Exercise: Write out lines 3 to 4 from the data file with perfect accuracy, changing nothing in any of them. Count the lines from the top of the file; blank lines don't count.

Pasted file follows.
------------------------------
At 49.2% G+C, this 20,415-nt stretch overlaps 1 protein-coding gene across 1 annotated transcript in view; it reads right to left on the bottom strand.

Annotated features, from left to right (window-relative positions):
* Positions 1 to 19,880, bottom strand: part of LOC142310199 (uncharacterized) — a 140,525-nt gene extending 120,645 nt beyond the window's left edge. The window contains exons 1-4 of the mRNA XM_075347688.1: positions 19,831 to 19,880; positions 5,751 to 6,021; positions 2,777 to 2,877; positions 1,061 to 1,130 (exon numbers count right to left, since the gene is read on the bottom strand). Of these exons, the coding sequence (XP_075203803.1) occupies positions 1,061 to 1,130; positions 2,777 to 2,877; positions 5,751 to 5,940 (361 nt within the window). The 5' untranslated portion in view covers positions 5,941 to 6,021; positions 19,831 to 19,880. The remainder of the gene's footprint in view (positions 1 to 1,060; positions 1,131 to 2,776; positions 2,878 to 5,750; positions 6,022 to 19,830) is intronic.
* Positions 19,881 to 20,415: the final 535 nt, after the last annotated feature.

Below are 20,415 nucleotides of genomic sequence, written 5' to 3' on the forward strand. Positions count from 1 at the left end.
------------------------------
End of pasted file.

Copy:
* Positions 1 to 19,880, bottom strand: part of LOC142310199 (uncharacterized) — a 140,525-nt gene extending 120,645 nt beyond the window's left edge. The window contains exons 1-4 of the mRNA XM_075347688.1: positions 19,831 to 19,880; positions 5,751 to 6,021; positions 2,777 to 2,877; positions 1,061 to 1,130 (exon numbers count right to left, since the gene is read on the bottom strand). Of these exons, the coding sequence (XP_075203803.1) occupies positions 1,061 to 1,130; positions 2,777 to 2,877; positions 5,751 to 5,940 (361 nt within the window). The 5' untranslated portion in view covers positions 5,941 to 6,021; positions 19,831 to 19,880. The remainder of the gene's footprint in view (positions 1 to 1,060; positions 1,131 to 2,776; positions 2,878 to 5,750; positions 6,022 to 19,830) is intronic.
* Positions 19,881 to 20,415: the final 535 nt, after the last annotated feature.